Published Tuesday, August 15, 2000 in the San Jose Mercury News


Commercial Web Sites Deliver Zoned Weather Data

Special to the Mercury News

In your last column you mentioned some of the university and government weather Web sites. What are you favorite commercial weather Web sites and what are their strengths and weaknesses?

There are hundreds of commercial weather sites, but we'll look at seven of the most popular ones.

Just about every search engine or news page has a button for ``weather,'' and there are numerous small, dedicated weather sites. However, there are only a dozen private sources plus the National Weather Service providing the data for the vast majority of these pages. Consequently, although you may see identical forecasts, other features on these pages may make them your favorite source. Most of the sites also allow a person to register to be e-mailed the latest local forecast or advisory.

All of the sites here have the capability to search for weather reports by city or ZIP code, the latter being useful for your local forecast but not great if you are going to Disney World and don't know the ZIP code for Orlando. And the resolution of the forecasts is only on the city scale at best, so you would not get a different forecast for a ZIP code near the San Jose International Airport than for Almaden Valley.

In a brief, very unscientific survey, at the end of each listing I have included the forecast for San Jose made last Wednesday for Friday, Aug. 11. Note the forecast high temperatures range from 74 to 85 degrees -- a fairly wide spread for the relatively benign conditions last week. The actual conditions Friday in San Jose were a high temperature of 90 and a low of 54.

Most of the sites also have the current local weather conditions, such as temperature, wind and humidity. However, weather reports are not taken in every city, so the current weather you get for Los Gatos may actually be from the San Jose airport. And data is not always updated in a timely

Here are seven popular sites:

Accuweather ( is one of the largest private weather companies in the United States. Located in Pennsylvania, Accuweather's claim to fame is its forecasts for the media, primarily east of the Rockies. This weather Web site is very comprehensive and has a pretty straightforward format. One of its main strengths is the excellent radar imagery, which is updated about every 15 minutes for individual radar sites including the Bay Area radar on Mount Umunhum. If you have a fast Internet connection (cable, DSL or T-1), there is a very nice streaming video weather feature. (San Jose high 78, low 58, mostly sunny.)

The weather page from news giant CNN ( is pretty basic but fairly responsive. As would be expected, the sidebar stories above weather events are very well-done. It doesn't have a lot of bells and whistles, but CNN has good international coverage and satellite pictures. (San Jose high 78, low 58, mostly sunny.)

Earthwatch ( recently added daily forecasts to its suite of 3-D satellite and radar imagery. Despite the fact that the original imagery is only two-dimensional, the pictures have a very appealing three-dimensional perspective. Earthwatch's products are pretty minimalist but get the job done. However, I have noted some serious flaws in their automated forecasts. (San Jose high 75, low 56, sunny.)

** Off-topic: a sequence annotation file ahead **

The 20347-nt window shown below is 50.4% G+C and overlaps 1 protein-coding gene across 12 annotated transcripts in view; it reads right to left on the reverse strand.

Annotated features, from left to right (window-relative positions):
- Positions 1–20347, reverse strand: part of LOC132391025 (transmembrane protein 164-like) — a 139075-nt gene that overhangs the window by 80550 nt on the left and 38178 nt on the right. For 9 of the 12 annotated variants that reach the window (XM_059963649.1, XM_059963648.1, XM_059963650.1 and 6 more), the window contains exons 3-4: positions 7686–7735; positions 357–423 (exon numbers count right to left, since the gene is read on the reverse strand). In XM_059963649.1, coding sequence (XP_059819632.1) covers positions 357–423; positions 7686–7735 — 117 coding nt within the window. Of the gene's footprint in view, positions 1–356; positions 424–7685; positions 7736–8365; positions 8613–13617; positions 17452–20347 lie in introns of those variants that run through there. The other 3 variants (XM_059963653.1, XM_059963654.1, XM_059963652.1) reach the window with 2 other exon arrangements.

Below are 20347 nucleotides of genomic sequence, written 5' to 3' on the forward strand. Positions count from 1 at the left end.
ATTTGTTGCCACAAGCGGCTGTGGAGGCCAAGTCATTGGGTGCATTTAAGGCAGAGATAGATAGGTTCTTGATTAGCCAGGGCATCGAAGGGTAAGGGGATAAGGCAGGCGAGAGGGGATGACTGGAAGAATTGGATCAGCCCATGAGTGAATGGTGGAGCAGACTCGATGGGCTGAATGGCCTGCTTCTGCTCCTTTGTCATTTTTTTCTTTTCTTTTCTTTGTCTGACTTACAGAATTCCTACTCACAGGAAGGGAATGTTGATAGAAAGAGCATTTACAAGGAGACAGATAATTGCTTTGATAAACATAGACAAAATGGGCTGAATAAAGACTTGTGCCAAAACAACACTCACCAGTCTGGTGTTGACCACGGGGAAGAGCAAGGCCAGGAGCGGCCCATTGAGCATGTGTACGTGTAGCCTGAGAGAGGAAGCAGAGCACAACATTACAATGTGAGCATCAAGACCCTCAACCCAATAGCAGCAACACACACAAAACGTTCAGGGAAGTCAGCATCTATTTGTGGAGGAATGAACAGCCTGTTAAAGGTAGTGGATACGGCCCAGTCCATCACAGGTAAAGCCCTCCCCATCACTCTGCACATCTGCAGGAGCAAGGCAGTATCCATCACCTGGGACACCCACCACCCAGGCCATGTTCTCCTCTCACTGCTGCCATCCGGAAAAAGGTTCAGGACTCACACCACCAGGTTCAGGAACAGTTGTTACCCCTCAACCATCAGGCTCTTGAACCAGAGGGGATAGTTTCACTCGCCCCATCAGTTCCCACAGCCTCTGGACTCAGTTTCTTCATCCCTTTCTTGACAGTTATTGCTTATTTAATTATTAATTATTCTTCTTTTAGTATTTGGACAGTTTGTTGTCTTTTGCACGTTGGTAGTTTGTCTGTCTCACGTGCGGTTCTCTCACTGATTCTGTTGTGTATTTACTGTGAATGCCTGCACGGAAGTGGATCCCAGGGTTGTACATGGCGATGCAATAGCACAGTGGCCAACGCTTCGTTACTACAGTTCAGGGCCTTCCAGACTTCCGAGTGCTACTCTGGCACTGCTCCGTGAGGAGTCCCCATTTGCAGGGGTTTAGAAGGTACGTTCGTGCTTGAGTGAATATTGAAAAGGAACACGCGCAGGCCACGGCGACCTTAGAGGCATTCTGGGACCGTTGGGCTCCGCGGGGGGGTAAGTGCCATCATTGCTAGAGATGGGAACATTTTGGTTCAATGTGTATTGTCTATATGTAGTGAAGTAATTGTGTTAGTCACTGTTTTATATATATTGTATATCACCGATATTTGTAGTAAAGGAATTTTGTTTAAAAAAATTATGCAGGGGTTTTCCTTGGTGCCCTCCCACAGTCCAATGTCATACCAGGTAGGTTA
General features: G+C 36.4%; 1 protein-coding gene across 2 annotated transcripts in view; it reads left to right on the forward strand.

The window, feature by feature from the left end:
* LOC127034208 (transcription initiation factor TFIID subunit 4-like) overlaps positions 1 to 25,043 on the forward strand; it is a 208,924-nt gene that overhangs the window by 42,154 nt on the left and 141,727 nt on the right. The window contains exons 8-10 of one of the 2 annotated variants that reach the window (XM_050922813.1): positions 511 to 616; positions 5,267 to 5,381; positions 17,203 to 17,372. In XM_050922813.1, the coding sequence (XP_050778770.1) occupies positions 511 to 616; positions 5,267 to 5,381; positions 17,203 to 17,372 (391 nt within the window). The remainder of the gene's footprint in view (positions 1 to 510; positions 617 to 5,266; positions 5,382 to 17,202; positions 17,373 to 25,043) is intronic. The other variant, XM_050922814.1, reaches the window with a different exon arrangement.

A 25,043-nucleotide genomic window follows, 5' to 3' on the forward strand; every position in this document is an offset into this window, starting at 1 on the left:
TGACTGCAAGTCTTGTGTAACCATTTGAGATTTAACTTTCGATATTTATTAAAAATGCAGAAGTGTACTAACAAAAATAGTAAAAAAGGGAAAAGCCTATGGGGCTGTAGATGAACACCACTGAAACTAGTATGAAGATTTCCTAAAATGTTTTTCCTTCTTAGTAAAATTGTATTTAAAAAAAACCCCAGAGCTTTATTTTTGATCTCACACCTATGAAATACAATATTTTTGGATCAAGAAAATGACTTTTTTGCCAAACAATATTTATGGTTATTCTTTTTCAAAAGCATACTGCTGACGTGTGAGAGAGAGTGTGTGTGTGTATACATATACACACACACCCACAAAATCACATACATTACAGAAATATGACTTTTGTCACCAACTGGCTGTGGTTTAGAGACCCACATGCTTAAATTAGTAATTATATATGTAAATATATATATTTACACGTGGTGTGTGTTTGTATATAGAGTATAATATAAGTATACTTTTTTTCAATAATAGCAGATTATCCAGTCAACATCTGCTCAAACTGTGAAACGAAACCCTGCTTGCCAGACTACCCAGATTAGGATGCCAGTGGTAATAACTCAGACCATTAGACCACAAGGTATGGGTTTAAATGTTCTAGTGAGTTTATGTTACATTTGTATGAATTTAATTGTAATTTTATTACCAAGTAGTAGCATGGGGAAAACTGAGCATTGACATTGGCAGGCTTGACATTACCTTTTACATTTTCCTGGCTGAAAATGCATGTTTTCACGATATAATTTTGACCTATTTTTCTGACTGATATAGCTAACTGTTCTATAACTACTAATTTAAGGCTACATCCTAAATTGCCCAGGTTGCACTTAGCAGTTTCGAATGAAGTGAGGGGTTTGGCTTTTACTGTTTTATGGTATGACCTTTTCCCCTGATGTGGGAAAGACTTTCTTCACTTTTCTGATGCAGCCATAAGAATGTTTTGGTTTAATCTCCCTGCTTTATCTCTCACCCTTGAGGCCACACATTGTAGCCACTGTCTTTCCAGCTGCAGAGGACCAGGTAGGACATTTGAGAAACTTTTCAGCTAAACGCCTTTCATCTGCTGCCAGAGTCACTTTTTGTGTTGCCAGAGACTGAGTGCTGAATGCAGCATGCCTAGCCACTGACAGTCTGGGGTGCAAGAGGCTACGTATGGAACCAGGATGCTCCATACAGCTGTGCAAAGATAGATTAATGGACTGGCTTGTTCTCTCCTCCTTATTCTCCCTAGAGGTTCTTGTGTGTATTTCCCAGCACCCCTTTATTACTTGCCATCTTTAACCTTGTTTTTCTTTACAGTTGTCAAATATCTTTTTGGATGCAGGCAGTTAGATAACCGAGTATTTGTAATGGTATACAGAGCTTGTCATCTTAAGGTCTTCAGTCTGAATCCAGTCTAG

Intellicast ( is the weather Web site from Weather Services Inc. (WSI), which has made its mark on the Internet marketplace with the first widely available weather radar data. This continues to be Intellicast's forte with not only timely radar imagery but also a very attractive presentation. The forecasts are pretty basic. Whenever there's a major weather event like a hurricane, the site can get very slow. (San Jose high 80, low 60, mostly sunny.)

The Weather Channel ( is the big gorilla on the weather Web site block, taking advantage of the name recognition from cable television and also its easy-to-remember Internet address. Because of the site's media background, much of the content has the look and feel
of the television presentation. This is particularly reflected in the very good coverage the Weather Channel does on national weather news stories. (San Jose high 85, low 58, mostly sunny.)

Weather Underground ( is a funny name for a weather company because weather occurs above the ground. It is a spinoff from the University of Michigan Meteorology Department. In general, it repackages National Weather Service products, but it does a nice job of displaying current weather conditions as well as almanac information such as sunrise, sunset and phases of the moon. There also is a really nice astronomy page that shows the night sky in your ZIP code. (San Jose high 85, low 58, morning low clouds, otherwise sunny.)

The Yahoo weather page ( is produced by Sunnyvale-based Weathernews Inc., which also does weather pages for dozens of other sites. The local forecasts are a mix of original and National Weather Service data. The site also has extensive worldwide forecasts. A section called Storm Center highlights ongoing severe weather events such as hurricanes. (San Jose high 81, low 61, mostly sunny.)

Jan Null, founder of Golden Gate Weather Services and Adjunct Professor at San Francisco State University, is a retired lead forecaster with the National Weather Service. Send questions to him c/o WeatherCorner, San Jose Mercury News, 750 Ridder Park Drive, San Jose, Calif. 95190. You also can telephone questions at (510) 657-2246, fax them to (510) 315-3015 or e-mail them to